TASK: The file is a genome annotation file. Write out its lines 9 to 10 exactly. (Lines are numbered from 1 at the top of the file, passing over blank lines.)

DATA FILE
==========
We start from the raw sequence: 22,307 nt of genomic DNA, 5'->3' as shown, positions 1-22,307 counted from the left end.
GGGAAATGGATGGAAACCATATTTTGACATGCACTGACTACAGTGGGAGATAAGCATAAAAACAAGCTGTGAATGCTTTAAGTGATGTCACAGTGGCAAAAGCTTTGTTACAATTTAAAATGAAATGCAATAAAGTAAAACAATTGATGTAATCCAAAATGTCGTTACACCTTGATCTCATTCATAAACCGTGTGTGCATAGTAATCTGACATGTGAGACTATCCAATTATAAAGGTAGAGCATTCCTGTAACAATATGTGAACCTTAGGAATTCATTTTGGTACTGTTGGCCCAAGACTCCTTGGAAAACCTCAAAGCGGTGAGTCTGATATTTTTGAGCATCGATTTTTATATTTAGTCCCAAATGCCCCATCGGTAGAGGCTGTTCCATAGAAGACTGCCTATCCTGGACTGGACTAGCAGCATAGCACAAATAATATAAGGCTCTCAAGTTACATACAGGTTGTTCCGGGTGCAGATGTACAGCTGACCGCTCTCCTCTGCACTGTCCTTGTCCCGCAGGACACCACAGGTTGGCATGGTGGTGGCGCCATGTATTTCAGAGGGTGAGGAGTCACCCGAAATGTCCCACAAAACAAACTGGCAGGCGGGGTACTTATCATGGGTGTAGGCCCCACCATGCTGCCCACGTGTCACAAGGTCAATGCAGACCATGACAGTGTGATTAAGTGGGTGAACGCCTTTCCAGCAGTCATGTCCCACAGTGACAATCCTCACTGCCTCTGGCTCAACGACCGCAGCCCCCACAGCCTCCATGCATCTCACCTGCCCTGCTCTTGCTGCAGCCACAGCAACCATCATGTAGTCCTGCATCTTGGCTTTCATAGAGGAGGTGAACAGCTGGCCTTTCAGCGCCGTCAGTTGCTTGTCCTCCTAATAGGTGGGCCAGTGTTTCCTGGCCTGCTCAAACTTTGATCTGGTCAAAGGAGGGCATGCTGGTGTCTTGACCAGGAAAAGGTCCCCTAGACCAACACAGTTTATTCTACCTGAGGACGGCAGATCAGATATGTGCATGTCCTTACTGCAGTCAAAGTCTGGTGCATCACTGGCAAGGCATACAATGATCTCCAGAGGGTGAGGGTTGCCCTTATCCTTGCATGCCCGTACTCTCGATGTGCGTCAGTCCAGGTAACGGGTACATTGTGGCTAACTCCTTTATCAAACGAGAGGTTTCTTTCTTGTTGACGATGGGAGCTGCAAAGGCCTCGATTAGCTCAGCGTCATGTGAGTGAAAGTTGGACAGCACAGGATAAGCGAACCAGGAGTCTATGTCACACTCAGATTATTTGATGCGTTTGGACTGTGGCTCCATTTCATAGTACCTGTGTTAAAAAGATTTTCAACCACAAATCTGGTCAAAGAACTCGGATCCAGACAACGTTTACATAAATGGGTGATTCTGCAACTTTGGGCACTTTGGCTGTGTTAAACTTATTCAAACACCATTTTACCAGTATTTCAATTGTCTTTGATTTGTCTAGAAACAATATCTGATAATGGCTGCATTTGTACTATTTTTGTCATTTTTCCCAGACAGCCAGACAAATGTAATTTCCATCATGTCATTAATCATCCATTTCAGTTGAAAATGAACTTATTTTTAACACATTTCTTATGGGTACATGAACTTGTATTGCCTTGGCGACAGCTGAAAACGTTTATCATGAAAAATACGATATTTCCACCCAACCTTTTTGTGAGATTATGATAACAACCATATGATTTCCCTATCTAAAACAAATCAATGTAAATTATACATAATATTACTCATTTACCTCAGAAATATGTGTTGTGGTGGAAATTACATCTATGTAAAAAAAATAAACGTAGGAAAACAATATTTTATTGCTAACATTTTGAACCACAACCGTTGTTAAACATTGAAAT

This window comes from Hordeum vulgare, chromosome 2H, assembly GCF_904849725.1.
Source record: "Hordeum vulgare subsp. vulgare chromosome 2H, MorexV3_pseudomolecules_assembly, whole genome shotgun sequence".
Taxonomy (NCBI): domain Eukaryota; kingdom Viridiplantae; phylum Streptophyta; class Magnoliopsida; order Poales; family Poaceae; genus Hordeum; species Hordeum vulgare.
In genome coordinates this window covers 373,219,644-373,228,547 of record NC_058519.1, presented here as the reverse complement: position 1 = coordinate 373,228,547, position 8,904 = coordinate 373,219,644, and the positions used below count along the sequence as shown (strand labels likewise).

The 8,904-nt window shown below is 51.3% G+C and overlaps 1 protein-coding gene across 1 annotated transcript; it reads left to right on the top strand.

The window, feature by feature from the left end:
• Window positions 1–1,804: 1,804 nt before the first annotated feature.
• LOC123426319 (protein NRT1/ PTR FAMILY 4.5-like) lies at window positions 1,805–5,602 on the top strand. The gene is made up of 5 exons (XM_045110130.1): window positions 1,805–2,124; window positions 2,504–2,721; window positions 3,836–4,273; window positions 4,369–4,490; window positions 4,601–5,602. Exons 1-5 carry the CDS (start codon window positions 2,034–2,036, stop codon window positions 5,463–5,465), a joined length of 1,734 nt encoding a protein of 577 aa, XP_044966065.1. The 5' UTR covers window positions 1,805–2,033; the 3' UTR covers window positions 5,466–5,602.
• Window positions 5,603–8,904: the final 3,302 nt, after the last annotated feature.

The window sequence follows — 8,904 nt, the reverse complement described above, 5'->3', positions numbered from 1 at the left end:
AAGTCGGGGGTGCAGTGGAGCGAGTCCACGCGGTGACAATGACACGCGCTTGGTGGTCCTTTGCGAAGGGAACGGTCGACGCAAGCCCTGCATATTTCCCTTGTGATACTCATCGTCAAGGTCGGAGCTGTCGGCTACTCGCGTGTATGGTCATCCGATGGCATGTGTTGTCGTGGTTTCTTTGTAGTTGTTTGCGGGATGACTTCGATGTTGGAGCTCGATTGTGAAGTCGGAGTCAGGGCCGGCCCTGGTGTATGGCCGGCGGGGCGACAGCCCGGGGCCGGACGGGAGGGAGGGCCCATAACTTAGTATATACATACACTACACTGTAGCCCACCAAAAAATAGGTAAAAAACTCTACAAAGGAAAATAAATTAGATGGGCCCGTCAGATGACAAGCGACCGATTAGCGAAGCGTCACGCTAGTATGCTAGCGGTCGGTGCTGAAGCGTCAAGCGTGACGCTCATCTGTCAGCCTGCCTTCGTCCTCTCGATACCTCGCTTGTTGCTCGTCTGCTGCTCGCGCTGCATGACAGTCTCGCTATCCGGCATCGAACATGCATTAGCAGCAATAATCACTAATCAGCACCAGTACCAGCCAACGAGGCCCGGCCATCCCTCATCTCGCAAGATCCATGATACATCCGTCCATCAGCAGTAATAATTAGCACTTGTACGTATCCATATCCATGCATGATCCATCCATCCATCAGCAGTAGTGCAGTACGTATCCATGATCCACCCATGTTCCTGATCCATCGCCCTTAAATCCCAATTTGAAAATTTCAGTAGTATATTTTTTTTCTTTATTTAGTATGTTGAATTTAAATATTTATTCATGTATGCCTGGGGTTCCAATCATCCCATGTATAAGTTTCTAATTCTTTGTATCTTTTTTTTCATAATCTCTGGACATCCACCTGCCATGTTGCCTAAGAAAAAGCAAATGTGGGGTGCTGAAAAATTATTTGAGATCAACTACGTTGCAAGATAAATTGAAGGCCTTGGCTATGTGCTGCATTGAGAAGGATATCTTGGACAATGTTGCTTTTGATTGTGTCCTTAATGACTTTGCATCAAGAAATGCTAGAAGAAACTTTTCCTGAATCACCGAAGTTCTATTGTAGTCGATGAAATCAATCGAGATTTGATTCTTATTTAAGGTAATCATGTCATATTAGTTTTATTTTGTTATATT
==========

• Window positions 1–1,804: 1,804 nt before the first annotated feature.
• LOC123426319 (protein NRT1/ PTR FAMILY 4.5-like) lies at window positions 1,805–5,602 on the top strand. The gene is made up of 5 exons (XM_045110130.1): window positions 1,805–2,124; window positions 2,504–2,721; window positions 3,836–4,273; window positions 4,369–4,490; window positions 4,601–5,602. Exons 1-5 carry the CDS (start codon window positions 2,034–2,036, stop codon window positions 5,463–5,465), a joined length of 1,734 nt encoding a protein of 577 aa, XP_044966065.1. The 5' UTR covers window positions 1,805–2,033; the 3' UTR covers window positions 5,466–5,602.